So you’ve done something really cool.
Maybe you’ve won an award or a fellowship. Or, if you’re like most of my readers, you’ve written a book that’s finally going to be published. These things happen once in a while, and when they do, you want to tell the world about them.
…maybe not the entire world, but at least people who might be interested. So what do you do? Since I work in PR, I’ll give you a few hints about what might be a good idea to try.
Write a press release or make a press kit
A press release is a sheet designed for the media to give editors and reporters a brief overview of the story and answer one basic question: “What’s the news?”
If you don’t know how to write a press release – though a simple Google search will do you well in that matter – you can always hire a freelance writer to write your press kit for you. I freelance a bit myself – I specialize in press kits/releases – and if you’d like to know more, you can reach me at felizacasano [at] gmail [dot] com. If you’d like to deal with someone local, you can always check craigslist.org to find someone near you.
As for a press kit, there are several components you may want to include, depending on your achievement. Here are a few suggestions:
- A photo of you receiving or holding the award
- A press release or announcement from the presenting organization
- A headshot (print-quality photo of your face)
You can include other items as well. Feel free to e-mail me at the address above or comment below if you’d like some suggestions or ideas for your press kit.
Contact local news media
Once you have a press release or press kit – depending on which is appropriate for your story – you may want to consider contacting your local news media. This may include daily newspapers, weekly or biweekly newspapers, even local radio and television news stations.
Before you contact the news media, do your research. The head of the sports desk isn’t going to care about your horticultural award, and the arts & life music beat writer isn’t going to care about your college soccer team alumni achievement award.
Whatever you’re trying to contact them about, you need to figure out who on the staff would be most interested and why, then tailor your cover letter or press release to them. Remember that you’re trying to make it simple and convenient for the media to talk about you and your achievement, and that includes getting it to the right person on the first try.
If you blog pretty frequently enough – or if you read and interact with specific blogs regularly – you may be interested in contacting bloggers. In that case, you won’t need a press release – a simple e-mail would suffice. You can just drop them a line saying “Hey, I’m a regular reader and I thought you might like to know I achieved X, which I thought might be relevant.”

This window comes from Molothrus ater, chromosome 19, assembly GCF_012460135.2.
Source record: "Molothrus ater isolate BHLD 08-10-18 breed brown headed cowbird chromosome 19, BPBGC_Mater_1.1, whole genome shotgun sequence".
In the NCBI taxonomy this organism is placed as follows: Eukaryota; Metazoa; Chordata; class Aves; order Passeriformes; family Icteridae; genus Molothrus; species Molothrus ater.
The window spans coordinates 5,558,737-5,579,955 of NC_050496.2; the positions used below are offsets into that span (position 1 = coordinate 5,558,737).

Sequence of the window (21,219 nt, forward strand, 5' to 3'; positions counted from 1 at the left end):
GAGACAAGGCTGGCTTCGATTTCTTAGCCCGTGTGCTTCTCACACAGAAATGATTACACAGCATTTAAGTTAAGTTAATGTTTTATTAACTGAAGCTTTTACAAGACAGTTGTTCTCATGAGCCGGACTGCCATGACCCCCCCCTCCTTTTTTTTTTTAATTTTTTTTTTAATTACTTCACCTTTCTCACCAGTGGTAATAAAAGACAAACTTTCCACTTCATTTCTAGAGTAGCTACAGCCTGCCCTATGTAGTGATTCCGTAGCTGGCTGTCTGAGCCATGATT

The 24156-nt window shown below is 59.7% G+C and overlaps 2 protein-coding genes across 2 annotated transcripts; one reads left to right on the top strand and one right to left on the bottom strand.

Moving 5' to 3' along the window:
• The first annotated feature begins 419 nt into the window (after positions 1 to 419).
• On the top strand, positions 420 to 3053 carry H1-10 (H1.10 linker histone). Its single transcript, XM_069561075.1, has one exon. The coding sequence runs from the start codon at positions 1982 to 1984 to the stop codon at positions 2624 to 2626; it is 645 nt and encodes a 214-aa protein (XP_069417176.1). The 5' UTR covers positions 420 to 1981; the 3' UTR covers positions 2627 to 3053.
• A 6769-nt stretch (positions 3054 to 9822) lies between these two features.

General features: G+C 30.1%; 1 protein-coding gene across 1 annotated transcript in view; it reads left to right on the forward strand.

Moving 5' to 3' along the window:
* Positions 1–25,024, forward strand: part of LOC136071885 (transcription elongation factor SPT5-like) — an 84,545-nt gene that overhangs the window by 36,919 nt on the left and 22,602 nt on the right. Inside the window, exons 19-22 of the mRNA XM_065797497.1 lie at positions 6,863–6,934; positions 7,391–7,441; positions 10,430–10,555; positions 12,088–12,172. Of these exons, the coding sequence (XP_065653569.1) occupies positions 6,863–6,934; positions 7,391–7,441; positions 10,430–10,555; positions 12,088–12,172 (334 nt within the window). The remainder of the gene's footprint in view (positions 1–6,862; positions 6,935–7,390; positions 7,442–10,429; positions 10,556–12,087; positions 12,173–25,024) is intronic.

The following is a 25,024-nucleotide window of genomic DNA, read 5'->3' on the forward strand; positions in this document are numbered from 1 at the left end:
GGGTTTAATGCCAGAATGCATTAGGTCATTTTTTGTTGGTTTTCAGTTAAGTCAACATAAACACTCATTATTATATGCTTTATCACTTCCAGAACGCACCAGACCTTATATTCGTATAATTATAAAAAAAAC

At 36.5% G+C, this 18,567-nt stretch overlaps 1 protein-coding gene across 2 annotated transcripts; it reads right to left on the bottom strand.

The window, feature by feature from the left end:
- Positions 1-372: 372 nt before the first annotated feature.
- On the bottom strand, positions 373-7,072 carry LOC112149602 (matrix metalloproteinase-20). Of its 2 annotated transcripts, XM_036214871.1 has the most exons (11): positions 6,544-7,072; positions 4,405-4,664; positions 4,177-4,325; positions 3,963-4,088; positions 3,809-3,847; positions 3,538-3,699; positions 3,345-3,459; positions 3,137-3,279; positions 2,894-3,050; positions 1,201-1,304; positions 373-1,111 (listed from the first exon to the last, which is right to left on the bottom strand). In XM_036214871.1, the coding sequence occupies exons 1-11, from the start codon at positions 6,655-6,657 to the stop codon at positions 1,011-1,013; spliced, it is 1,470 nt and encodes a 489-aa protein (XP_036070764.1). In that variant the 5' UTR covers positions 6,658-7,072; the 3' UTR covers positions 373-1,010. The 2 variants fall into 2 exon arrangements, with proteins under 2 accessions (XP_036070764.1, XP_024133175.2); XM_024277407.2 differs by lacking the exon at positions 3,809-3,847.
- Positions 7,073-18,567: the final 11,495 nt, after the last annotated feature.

If you contact a blogger, you can always offer to write them a guest post. In your bio, you could include “winner of X award” or “author of Y, available at Amazon/your indie bookstore/etc.” I personally really appreciate guest posts, as long as they’re related to what’s on my blog – as do many other bloggers.
Contact your alma mater
Another great way to promote your achievements is to contact your alma mater: your high school and any/all colleges you attended, no matter what education you received there. Many colleges have public relations departments you may be interested in contacting.
As with news media, do your research first. You may want to check with your college on their website to see if they have a media relations specialist or something similar. Be respectful, as usual, and make sure to give the PR person any information they might need to share your achievements.
Not all of these fast fixes will work for everyone. However, you can go through the list and use it to decide what would be best to showcase yourself and your achievements. What tips were most helpful for you?
2 thoughts on “Quick PR for Non-Public Figures”
Can I just say that I loved that you put “horticulture award” in there?
As with our networking meeting…wow. There’s just so much I don’t know. Luckily I’m not to the point where I’m ready to look for an agent/publisher yet, so at least I’m learning all these things prior to the part of the story where I have to stop doing the fun writing and start doing the boring businessy stuff. (Also, I know this is quite premature, but as I’ve participated in Nano twice and won last year I’m up for guest-blogging for Nano 2012 if you’re going to be looking for guest bloggers then or in preparation!)
The nice part about PR is that you can always hire someone else to do it for you, provided you have money. For example, you could pay $25 to $45 to have a single press release written up, and if you send it to multiple places – and get coverage in at least 3 of them – you can consider yourself making it back because of the positive publicity.
But never underestimate real-world networking and publicity! I’m much more likely to find out more about a novel if I’ve met the author or see them at an event.